Further, the Khalifah is not to adopt and enforce an opinion in the details of creed or personal fiqh. The Muslims are left to adopt and practice whatever valid positions they choose.
What must Muslims living in the west do to support the re-establishment of the Khilafah in the Muslim World?
Muslims in the west can do many things. They can raise the awareness and the general call for the Khilafah. They can join the organised work with groups like Hizb ut-Tahrir. They can contact their families and friends living in the Muslim world and encourage them to join the work for the Khilafah in their countries or to, at the least, adopt the call for Khilafah. They can speak the truth in regards to matters affecting the Muslim Ummah, speaking out against the oppressive foreign policies of western governments. They can resist the local plans on the part of western governments to create a diluted, secular Islam which seeks, in part, to disconnect Muslims living in the West from their global Ummah by impressing on them localised nationalist identities (‘Australian Muslim’, ‘American Muslim’).
Won’t Imam Mahdi be the one to re-establish the Khilafah? Can it be established without him?
No! There is no definitive evidence in the Qur’an or the Sunnah for such an understanding. In fact there are authentic ahadith which indicate that Imam Mahdi will descend at a time when people are arguing about the succession of a Khalifah, which implies that there already exists a Khilafah.
All of this aside, the commands by Allah (swt) to rule by Islam are decisive and the obligation of the Khilafah is established upon the Ummah by consensus of the Ulama. Thus this work to re-establish Islam cannot be left to be done by someone else.
How will the Khilafah solve the major problems facing the world under Liberal Capitalism?
Fundamentally, the Khilafah is the best system for humanity because it is the system revealed by the Creator of humanity and the world, Allah (swt). The rules and systems of Islam are best suited to the reality and natural disposition [fitra] of human beings because they are based on perfect divine knowledge and wisdom. In contrast, all man-made ideologies and systems are based on the human intellect which is extremely limited and subject to contradictions, disparity and influence by environment.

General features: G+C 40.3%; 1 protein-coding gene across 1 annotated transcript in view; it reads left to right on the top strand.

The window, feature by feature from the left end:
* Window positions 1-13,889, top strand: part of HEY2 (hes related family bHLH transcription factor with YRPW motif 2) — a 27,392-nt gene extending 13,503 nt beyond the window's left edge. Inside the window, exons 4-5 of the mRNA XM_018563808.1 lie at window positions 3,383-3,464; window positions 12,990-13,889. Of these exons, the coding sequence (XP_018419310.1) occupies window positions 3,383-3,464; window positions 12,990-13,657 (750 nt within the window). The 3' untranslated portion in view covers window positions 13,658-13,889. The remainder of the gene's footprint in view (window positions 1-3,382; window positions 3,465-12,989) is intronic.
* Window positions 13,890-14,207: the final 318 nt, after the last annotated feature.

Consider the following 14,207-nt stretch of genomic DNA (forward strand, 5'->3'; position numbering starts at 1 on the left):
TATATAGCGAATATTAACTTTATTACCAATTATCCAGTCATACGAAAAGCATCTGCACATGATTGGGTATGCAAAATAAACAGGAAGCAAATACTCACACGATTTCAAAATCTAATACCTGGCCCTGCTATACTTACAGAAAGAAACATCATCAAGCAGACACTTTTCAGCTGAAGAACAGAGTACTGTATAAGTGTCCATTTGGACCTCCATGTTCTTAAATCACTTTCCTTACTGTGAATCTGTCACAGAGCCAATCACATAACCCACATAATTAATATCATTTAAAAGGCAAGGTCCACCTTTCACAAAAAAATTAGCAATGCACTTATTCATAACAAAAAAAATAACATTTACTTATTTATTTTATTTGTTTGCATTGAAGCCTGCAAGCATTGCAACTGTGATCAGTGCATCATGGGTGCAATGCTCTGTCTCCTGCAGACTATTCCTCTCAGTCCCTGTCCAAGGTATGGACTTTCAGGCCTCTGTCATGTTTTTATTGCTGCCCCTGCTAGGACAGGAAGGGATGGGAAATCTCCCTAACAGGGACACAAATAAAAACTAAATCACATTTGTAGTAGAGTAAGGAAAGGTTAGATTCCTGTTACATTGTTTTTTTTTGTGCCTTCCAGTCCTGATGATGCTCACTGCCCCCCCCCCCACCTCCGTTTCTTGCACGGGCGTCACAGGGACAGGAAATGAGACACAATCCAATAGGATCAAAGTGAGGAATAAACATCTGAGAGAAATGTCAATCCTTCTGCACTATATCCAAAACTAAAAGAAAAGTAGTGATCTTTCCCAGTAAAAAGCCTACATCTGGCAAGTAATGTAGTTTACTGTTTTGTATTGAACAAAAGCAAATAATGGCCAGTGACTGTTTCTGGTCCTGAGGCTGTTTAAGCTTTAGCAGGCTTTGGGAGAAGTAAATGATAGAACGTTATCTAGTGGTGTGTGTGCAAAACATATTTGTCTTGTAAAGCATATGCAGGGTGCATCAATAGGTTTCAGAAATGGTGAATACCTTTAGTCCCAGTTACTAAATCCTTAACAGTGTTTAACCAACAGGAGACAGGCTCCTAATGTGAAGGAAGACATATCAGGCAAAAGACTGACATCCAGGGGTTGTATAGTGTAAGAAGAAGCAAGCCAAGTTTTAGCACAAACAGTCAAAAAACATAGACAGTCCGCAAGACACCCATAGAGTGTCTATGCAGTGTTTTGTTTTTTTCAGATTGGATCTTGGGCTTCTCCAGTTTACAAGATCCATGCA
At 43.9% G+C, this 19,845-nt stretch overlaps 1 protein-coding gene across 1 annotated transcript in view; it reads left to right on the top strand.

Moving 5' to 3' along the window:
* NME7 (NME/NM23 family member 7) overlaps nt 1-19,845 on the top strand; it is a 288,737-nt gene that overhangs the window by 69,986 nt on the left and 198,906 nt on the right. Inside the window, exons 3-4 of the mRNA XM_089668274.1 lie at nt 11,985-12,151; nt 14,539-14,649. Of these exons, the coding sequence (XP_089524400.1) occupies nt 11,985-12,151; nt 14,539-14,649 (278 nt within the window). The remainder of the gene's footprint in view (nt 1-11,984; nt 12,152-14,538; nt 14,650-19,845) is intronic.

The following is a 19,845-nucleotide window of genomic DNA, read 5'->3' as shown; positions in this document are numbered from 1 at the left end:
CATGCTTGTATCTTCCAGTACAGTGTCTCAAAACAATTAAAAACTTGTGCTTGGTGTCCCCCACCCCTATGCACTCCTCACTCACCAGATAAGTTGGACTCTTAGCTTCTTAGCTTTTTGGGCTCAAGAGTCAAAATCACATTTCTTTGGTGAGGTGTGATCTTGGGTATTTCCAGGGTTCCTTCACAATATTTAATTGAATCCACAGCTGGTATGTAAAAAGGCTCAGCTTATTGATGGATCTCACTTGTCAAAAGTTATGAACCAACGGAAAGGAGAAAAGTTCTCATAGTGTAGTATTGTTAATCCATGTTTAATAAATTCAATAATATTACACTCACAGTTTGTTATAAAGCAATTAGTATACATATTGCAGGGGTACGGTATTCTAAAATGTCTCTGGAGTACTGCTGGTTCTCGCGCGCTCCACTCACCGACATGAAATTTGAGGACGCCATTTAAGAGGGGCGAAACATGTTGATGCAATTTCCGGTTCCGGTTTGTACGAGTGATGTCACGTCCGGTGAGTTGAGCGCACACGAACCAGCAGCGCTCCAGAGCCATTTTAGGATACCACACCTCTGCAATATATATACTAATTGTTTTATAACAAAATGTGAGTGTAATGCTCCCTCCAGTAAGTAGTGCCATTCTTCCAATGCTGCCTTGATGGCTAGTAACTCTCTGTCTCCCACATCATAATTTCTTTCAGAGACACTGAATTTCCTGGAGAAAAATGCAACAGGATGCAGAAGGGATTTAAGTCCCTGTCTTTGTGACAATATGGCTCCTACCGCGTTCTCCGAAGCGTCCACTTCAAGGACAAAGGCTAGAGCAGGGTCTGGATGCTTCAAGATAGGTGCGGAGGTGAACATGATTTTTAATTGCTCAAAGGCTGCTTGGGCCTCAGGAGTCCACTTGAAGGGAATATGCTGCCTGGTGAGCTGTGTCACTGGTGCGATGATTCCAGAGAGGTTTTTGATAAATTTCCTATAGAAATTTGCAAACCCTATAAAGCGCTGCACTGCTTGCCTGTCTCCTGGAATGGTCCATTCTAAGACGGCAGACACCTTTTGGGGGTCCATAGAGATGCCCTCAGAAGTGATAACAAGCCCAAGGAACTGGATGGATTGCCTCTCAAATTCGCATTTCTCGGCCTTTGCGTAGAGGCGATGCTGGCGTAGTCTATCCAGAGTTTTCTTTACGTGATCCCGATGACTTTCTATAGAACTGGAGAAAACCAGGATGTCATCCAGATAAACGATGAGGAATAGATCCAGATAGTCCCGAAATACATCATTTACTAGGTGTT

We can appreciate the superiority of the Islamic position in comparison to the prevailing Liberal Capitalist system in some areas, for instance:
1. The Liberal Humanist worldview elevates the individual as the most important unit of society, while affirming that one’s purpose of life is maximise pleasure and privileging the material over the spiritual. This naturally leads to the fragmented, individualistic, dog-race world we see around us where everyone runs after ‘happiness’ through material acquisition, only to find stress, anxiety and depression instead. In contrast, Islam affirms the critical importance of family and community while not negating the individual. It takes the material with the spiritual and directs one’s purpose in life toward the Creator and the service of humanity.
2. Secular liberal premises effectively render morality and indeed all meaning subjective. Nothing remains objective or grounded in any objective reality. No moral limits are ever fixed. Something immoral today could be celebrated tomorrow. Everything is relative and subjective. In contrast, Islam grounds morality and meaning in the objective reality of the Creator, with fixed moral principles and limits.
3. Under Capitalism, capital is the source of wealth and influence. The economic elite are the most influential people, influencing and corrupting politics, governance, media, institutions, etc. Everything is commercialised and becomes an economic equation, including education. Research and development too becomes subject to commercial considerations. In Islam, the divine rules are sacrosanct and are the criteria of action, judgement and measure. They place everything in its proper place preventing human greed from corrupting society.
4. Some more specific examples:
– Clearly harmful substances like alcohol – 5000 people die annually due to alcohol-related illness in Australia! – are permitted only to fulfil the vain desires of some and the fill to pockets of others. Islam prohibits such harmful substances.